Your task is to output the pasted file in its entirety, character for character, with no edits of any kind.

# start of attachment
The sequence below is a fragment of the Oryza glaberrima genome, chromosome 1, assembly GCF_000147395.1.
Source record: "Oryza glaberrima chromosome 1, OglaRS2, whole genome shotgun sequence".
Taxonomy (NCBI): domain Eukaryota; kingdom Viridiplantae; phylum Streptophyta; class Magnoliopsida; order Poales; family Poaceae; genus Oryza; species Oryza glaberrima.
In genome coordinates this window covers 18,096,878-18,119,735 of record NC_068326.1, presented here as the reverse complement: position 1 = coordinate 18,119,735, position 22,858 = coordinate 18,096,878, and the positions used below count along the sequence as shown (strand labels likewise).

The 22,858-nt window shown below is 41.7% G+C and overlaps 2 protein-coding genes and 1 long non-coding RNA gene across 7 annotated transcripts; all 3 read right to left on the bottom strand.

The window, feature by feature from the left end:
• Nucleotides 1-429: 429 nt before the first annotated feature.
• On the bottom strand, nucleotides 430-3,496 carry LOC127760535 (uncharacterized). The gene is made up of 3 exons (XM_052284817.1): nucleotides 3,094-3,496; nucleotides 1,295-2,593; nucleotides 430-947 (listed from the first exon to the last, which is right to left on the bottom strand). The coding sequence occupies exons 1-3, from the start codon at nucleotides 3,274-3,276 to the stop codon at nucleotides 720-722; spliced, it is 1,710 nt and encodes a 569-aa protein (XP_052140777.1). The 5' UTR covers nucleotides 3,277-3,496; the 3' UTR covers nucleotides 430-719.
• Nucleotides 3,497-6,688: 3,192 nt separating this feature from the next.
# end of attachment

The sequence below is a fragment of the Oryza glaberrima genome, chromosome 1, assembly GCF_000147395.1.
Source record: "Oryza glaberrima chromosome 1, OglaRS2, whole genome shotgun sequence".
Taxonomy (NCBI): domain Eukaryota; kingdom Viridiplantae; phylum Streptophyta; class Magnoliopsida; order Poales; family Poaceae; genus Oryza; species Oryza glaberrima.
In genome coordinates this window covers 18,096,878-18,119,735 of record NC_068326.1, presented here as the reverse complement: position 1 = coordinate 18,119,735, position 22,858 = coordinate 18,096,878, and the positions used below count along the sequence as shown (strand labels likewise).

The 22,858-nt window shown below is 41.7% G+C and overlaps 2 protein-coding genes and 1 long non-coding RNA gene across 7 annotated transcripts; all 3 read right to left on the bottom strand.

The window, feature by feature from the left end:
• Nucleotides 1-429: 429 nt before the first annotated feature.
• On the bottom strand, nucleotides 430-3,496 carry LOC127760535 (uncharacterized). The gene is made up of 3 exons (XM_052284817.1): nucleotides 3,094-3,496; nucleotides 1,295-2,593; nucleotides 430-947 (listed from the first exon to the last, which is right to left on the bottom strand). The coding sequence occupies exons 1-3, from the start codon at nucleotides 3,274-3,276 to the stop codon at nucleotides 720-722; spliced, it is 1,710 nt and encodes a 569-aa protein (XP_052140777.1). The 5' UTR covers nucleotides 3,277-3,496; the 3' UTR covers nucleotides 430-719.
• Nucleotides 3,497-6,688: 3,192 nt separating this feature from the next.